There were people who believed in the viability of this book even before I did, and I'd be negligent if I didn't put them at the top of this list. So to Stephanie Cardel, Carmen Erickson, and Sue Kamata, I will always be grateful for your belief in Gordie's story. To Dana Alison Levy, who tirelessly read many many versions and threatened me into the correct ending, and to Lynn Lindquist, who very bravely told me when I got it right, I am forever in your debt.
To Melissa Jeglinski, for taking a chance on Gordie's story, and to Brian Farrey-Latz, Sandy Sullivan, Mallory Hayes, and the gang at Flux for letting me break their hearts and then thanking me for it, there are no words of gratitude large enough.
To the editors of the She Writes Young Adult Novel Contest and the folks at MidSouth SCBWI â¦ on the surface, awards are only pieces of paper, but they sometimes give writers the courage to go on, so
To those who read drafts or bits of drafts, I can't thank you enough.
To Scott Sitner, for friendship without question and legal advice I've probably bungled, and to Beth Hull and Susan Gray Foster, who stepped in at the very last minute to teach me that I know absolutely nothing about semicolons, I owe you each vats of chocolate and endless champagne.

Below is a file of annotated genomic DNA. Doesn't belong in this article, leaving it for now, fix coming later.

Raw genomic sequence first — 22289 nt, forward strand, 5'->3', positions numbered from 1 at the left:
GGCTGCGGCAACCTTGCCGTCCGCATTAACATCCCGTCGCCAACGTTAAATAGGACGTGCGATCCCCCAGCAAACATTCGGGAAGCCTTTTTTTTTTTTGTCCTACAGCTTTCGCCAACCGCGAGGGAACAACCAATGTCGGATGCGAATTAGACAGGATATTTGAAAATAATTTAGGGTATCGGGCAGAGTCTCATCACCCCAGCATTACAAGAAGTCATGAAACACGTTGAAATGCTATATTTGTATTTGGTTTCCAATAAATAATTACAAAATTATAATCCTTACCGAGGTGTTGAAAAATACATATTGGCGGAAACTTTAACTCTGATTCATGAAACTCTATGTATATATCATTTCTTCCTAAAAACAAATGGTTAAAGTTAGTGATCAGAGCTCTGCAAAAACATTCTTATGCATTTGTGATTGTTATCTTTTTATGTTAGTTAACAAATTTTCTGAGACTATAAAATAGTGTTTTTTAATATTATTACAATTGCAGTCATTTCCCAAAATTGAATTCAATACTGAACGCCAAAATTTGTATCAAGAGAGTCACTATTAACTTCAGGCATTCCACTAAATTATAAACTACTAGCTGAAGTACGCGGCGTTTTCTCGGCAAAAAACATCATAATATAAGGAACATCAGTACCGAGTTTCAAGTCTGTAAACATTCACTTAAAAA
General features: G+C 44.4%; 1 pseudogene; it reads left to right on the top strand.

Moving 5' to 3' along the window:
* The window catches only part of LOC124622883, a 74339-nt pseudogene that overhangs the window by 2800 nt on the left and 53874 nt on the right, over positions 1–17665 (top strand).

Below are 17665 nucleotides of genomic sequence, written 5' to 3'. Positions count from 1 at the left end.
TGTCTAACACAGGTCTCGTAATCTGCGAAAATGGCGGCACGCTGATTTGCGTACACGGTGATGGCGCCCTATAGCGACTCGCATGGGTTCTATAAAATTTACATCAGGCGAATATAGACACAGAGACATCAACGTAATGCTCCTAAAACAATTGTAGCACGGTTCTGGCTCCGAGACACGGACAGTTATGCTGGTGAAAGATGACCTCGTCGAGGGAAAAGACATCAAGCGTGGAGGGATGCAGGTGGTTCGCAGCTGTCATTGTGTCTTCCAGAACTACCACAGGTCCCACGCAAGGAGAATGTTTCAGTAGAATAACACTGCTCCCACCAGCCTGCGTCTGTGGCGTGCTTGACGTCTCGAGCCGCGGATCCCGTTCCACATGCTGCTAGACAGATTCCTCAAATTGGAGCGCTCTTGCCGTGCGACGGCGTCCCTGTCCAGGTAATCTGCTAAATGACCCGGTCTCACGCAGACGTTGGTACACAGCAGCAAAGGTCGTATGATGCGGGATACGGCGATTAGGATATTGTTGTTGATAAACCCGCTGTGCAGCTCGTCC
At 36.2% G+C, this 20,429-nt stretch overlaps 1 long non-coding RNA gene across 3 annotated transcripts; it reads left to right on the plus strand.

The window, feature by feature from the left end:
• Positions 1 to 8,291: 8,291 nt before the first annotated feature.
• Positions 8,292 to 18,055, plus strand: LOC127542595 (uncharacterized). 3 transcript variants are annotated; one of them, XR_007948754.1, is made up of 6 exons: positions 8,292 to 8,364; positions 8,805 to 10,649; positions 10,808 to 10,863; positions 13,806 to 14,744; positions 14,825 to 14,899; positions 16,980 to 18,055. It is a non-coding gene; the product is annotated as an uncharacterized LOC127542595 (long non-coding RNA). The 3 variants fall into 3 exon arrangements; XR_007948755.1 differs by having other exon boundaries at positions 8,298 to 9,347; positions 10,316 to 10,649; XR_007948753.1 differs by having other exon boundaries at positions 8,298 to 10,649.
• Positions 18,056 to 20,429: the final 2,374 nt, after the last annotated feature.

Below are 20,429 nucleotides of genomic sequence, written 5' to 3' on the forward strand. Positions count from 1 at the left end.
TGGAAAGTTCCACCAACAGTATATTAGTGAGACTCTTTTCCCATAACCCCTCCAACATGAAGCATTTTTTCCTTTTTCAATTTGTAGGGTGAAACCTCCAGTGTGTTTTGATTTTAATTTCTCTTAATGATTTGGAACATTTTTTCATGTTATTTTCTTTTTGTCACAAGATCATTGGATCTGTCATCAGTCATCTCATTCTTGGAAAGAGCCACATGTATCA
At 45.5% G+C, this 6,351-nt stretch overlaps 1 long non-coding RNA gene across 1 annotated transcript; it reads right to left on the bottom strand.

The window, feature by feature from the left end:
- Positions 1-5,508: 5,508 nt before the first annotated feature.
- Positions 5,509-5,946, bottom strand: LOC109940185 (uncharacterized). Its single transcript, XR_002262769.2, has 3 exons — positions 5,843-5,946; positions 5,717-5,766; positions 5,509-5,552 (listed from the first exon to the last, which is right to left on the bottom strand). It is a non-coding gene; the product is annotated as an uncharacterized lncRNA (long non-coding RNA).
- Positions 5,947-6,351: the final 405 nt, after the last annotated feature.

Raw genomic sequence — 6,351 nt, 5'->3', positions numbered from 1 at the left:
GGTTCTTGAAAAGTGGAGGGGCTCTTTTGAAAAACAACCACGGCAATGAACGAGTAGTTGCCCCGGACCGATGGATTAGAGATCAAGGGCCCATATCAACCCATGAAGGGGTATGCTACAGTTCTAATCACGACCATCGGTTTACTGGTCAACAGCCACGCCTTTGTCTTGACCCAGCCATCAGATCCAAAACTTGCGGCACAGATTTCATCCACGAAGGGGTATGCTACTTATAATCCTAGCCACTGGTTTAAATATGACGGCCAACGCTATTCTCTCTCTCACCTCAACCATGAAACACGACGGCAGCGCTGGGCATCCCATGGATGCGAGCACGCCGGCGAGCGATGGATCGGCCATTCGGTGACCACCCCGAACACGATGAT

To the band Spring Offensive, who somehow appear on all of my playlists
this would have been a different and lesser book without your voices in my head. Thanks also to Chris Foster for all the sneak peeks and downloads.
And, of course, to John, who believed me and
didn't flinch when I sat down one day and said I was going to write a book. With all my love.
About the Author
Â© Stephanie Saujon
Helene Dunbar usually writes features about Irish fiddles and accordions, but she's also been known to write about court cases, theater, and Native American Indian tribes. She's lived in two countries, six states, and is currently holed up in Nashville with her husband, daughter, two cats, and the world's friendliest golden retriever.
These Gentle Wounds
is her debut novel with Flux.